4. If there is no decimal point in the data result, then the right-most non-zero digit is the least significant digit. For example, in the result: 865,240; the 4 is the least significant digit.

  5. The number of significant digits is the quantity of digits between and including the most and least significant digit. For example, in the result: 865,241.5307; there are 10 significant digits.

Some additional examples are in the table below, with reference to the above rules.

Determining Significant Digits

Data Result Significant Digits
0.00242
0.002403
3.141596
8702
20001
2000.05
40074

We can apply this knowledge to data sheets for load cells, strain gauges, and scales. Let’s assume the following specifications are given: Non-linearity <±0.030%; Repeatability <±0.017%; Input Resistance 800Ω±20, Full Scale Output 1.3 ±0.1%. According to the above rules, the Repeatability and Input Resistance have three significant digits; Non-linearity and Full-Scale Output have two significant digits.

Data Handling Methods

It is important to consider all issues that may affect weighing application data results. In this section we consider the issue of significant digits with specific examples. Let’s assume a weighing system operator records data displayed on a 6-place electronic digital readout from a load cell. The operator takes repeated measurements with a calibration weight of 15 tons, with a tolerance range of \pm 0.25 tons. The employee records the tonnage as follows:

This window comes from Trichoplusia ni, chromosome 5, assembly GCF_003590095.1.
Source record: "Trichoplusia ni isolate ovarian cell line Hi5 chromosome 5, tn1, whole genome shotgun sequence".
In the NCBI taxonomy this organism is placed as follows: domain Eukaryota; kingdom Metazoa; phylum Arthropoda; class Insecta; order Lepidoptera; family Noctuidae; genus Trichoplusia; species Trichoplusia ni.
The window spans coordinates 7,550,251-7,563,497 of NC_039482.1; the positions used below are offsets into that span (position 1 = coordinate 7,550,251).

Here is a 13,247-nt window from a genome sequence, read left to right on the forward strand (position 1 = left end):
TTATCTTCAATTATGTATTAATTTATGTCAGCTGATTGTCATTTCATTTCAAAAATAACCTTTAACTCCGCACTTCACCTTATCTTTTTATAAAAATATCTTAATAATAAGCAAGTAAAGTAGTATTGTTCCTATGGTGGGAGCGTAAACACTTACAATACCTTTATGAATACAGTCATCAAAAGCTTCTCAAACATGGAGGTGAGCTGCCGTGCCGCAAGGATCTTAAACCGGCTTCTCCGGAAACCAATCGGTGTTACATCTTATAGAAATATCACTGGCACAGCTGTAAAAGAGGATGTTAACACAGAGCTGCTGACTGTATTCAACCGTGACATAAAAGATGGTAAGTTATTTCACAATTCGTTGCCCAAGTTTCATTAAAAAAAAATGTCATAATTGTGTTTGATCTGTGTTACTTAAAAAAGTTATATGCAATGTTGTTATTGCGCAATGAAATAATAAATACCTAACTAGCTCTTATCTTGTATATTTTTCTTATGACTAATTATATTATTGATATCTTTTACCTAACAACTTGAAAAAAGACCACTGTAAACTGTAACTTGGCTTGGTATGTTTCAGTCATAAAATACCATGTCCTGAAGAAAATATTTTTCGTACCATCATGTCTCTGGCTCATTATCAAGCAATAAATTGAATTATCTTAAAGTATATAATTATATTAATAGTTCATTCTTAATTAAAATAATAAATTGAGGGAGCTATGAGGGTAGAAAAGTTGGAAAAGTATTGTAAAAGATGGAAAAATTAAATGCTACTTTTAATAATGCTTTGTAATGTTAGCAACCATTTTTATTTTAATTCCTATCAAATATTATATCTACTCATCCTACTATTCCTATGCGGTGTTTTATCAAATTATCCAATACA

Example Data Collection Table

Reading Number Weight (t)
115.0396
214.9775
315.2571
(…and so forth)

In this example, the customer may have problems with their quality management system’s registration auditor. The third recording can be argued to be out-of-tolerance. In other words, maximum tolerance is 15.25 tons and the recorded weight is 15.2571 tons.

This example illustrates the importance of employing standard data handling methods in weighing applications, taking into account significant digits. These methods clarify the intended meaning of the specification and tolerance when determining a load cell’s conformance to them using observed or calculated data. Also, by using a standardized methodology, a consumer can compare like specifications across different manufacturers’ products to make a valid product purchase decision.

Two methods for applying data results based on significant digits are the Absolute Method and the Rounding Method. Both are explained below. The one chosen by a manufacturer is typically arbitrary and may be determined by industry convention. Therefore corporate documentation should specify the method.

Absolute Method

This method considers all digits in an observed or calculated data result as significant to determine conformance to the specification within its tolerance. Where applicable, the absolute method compares an observed or a calculated data result, unrounded, to the specification criteria. Conformance or non-conformance is based on this comparison. It is a good practice to clearly document the absolute method’s usage in any weighing application’s test data report; likewise collection process documentation should clearly note its use.